It continues: “The right response may mean anything from monitoring a fire that is helping the landscape to aggressively suppressing a wildfire that threatens people, homes or important resources.”
Mike Lewelling, fire management officer at Rocky Mountain National Park in Colorado, explains the policy in his three-bullet model.
“Providing for the safety of the staff and the public. Once we can protect ourselves, we look to protecting the community and park assets. We want to restore and maintain fire-adapted ecosystem,” he said.
Evacuation plans are also being formatted. At Yosemite National Park in California, there is a plan that covers any possible scenario presented by fires. It describes in detail what families should pack in case of evacuation.
Items included are “three changes of clothes and a change of shoes, a three day supply of food and water, important family documents, etc…”
The plan also details the actual exiting of the park during a fierce wildfire, saying, “Residents will be advised to leave the area immediately via the designated traffic control points for North and South Wawona.”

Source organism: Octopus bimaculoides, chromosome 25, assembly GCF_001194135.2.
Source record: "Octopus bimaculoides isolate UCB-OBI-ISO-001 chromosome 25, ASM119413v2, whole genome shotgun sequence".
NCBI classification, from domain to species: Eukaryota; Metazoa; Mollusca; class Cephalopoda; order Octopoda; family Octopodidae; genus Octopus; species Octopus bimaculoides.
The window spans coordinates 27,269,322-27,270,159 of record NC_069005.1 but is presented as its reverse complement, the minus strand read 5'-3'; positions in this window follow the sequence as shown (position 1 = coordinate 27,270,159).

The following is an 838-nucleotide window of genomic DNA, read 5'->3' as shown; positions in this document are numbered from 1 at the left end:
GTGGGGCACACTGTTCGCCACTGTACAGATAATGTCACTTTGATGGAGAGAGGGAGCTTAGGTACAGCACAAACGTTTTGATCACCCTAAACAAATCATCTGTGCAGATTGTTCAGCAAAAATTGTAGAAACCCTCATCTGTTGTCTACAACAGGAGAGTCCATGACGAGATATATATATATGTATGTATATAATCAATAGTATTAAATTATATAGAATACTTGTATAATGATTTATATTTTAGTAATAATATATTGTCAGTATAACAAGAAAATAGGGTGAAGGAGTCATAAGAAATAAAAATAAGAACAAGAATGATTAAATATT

All signs seem to point to a brighter tomorrow, but Schweizer doesn’t seem too optimistic.
“We’re really boxed in because of global warming. Fires are going to get bigger, hotter, and more uncontrollable,” she said.
Schweizer continued: “You throw in global warming, invasive species and more fuels and you’ve got a real problem on your hands. And more people are coming in so there are people to protect.”
“You’re getting new fires, ones that animals can’t run away from and ones you can’t outrun yourself. The Cedar Fire of 2003 burned at a football field per second,” she said.
It will take time to see if the policies and evacuation implemented will be effective, but to reassure people concerned about fires, the National Park Service’s brochure on wildfires states as follows:
“As our understanding of fire increases we will be better able to live with fire, which is an integral part of our world.”